New Year’s Eve in New York City may be know for Times Square silliness, but I was lucky enough to partake in a culture-lover’s dream come true: a night at the Metropolitan Opera! And not just any night, but the premiere of a new staging of Bizet’s “Carmen.”
The breathtaking new production, directed by Richard Eyre, had a decidedly naturalistic feel, set in the 1930’s during the second Spanish Civil War. Rob Howell’s sets and costumes broke away from the flamboyant Spanish stereotypes that characterize so many “Carmen”s – instead, the drama played against a backdrop of earthy seriousness that spoke to the class issues and oppression inherent to the era (and to Carmen herself).
The production was headlined by the radiant Latvian mezzo soprano Elina Garanča, whose intense and expressive voice brought genuine sensuality and sexiness to the title role. As it happens, she wasn’t the Met’s first choice for “Carmen”: Garanča stepped in after Angela Gheorghiu canceled six of her performances — opera bloggers were quick to point out that those performances coincided with the six she was set to perform opposite her husband Roberto Alagna, in the role of Carmen’s obsessed lover Don José. Drama onstage and off? No matter. Garanča and Alagna are vivid and passionate in their renderings of the ill-fated lovers.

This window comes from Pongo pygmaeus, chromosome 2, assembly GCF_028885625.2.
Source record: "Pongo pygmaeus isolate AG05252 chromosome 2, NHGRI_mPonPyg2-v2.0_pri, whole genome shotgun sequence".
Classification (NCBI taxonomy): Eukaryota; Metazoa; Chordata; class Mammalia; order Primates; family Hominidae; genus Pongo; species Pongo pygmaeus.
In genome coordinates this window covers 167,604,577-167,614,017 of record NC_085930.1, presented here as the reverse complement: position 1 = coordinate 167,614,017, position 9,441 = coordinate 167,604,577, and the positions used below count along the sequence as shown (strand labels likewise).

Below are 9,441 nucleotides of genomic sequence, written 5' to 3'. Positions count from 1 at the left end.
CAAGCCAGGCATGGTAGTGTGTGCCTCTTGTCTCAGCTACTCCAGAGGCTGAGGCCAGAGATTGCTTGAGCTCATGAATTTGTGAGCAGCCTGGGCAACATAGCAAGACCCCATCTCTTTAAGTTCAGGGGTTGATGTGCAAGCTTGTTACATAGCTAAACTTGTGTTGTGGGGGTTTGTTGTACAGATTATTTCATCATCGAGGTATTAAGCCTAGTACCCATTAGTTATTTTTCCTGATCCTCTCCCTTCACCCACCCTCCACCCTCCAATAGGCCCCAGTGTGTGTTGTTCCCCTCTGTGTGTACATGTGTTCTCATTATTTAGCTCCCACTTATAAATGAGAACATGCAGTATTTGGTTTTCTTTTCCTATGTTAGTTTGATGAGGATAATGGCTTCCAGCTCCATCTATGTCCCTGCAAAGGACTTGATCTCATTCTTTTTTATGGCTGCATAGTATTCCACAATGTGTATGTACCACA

While this is Garanča’s first “Carmen” at the Met, she is no stranger to the role. Watch her here at her 2008 New Years Eve performance at Baden-Baden.
Don’t have tickets? No worries: “The Met: Live in HD” series, where you can watch Eyre’s “Carmen” and other great opera performances.
- Susie Karlowski